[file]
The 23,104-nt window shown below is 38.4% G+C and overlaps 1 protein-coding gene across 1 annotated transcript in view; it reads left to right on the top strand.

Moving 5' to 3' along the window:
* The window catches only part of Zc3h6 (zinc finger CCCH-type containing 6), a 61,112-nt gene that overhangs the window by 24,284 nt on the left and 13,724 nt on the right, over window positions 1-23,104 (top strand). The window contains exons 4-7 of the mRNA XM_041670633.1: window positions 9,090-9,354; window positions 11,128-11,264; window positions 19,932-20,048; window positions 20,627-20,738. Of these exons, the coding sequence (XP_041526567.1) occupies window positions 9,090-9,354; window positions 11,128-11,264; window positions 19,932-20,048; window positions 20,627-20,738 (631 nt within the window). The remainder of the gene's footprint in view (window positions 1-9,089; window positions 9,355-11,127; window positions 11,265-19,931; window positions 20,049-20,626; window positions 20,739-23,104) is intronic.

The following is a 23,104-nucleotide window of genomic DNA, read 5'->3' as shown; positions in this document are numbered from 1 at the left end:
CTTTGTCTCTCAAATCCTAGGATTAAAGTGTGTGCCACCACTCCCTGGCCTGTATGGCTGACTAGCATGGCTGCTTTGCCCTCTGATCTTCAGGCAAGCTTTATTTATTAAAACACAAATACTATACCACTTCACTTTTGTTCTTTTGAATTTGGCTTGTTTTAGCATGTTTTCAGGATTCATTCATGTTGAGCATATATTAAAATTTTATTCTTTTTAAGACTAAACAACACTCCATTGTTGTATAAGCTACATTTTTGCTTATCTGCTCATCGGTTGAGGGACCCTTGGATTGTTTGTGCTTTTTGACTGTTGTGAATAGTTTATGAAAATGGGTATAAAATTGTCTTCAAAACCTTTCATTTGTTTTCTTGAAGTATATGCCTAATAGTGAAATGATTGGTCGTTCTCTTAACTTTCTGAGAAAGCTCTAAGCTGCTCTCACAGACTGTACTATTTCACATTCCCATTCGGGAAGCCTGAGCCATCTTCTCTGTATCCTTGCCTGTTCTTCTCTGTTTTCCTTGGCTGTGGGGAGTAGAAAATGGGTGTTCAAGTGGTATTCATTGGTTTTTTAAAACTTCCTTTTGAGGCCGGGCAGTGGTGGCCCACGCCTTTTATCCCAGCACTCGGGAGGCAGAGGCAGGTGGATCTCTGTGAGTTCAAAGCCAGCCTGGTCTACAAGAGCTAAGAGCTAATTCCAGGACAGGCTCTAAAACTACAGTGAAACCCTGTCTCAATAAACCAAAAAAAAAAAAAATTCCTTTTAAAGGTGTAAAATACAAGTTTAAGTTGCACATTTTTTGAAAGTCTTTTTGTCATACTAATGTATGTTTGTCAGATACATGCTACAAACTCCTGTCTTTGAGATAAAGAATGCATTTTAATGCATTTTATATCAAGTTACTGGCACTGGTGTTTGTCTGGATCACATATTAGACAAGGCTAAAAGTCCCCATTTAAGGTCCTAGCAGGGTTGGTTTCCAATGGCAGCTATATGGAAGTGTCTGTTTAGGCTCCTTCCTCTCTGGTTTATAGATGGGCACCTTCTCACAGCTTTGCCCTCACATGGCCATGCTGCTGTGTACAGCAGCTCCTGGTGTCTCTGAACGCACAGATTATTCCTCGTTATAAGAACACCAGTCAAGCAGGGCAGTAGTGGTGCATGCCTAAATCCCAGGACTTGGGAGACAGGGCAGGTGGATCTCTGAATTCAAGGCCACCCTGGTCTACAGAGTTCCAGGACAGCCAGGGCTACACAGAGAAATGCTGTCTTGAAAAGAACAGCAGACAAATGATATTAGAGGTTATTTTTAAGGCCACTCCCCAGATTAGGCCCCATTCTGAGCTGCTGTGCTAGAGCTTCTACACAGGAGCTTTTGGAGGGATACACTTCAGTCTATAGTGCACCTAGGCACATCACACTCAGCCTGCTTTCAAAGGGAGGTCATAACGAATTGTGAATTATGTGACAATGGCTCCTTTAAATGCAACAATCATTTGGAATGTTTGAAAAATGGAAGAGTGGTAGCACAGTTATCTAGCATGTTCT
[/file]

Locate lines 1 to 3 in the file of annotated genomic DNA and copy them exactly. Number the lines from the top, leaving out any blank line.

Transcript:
The 23,104-nt window shown below is 38.4% G+C and overlaps 1 protein-coding gene across 1 annotated transcript in view; it reads left to right on the top strand.

Moving 5' to 3' along the window:
* The window catches only part of Zc3h6 (zinc finger CCCH-type containing 6), a 61,112-nt gene that overhangs the window by 24,284 nt on the left and 13,724 nt on the right, over window positions 1-23,104 (top strand). The window contains exons 4-7 of the mRNA XM_041670633.1: window positions 9,090-9,354; window positions 11,128-11,264; window positions 19,932-20,048; window positions 20,627-20,738. Of these exons, the coding sequence (XP_041526567.1) occupies window positions 9,090-9,354; window positions 11,128-11,264; window positions 19,932-20,048; window positions 20,627-20,738 (631 nt within the window). The remainder of the gene's footprint in view (window positions 1-9,089; window positions 9,355-11,127; window positions 11,265-19,931; window positions 20,049-20,626; window positions 20,739-23,104) is intronic.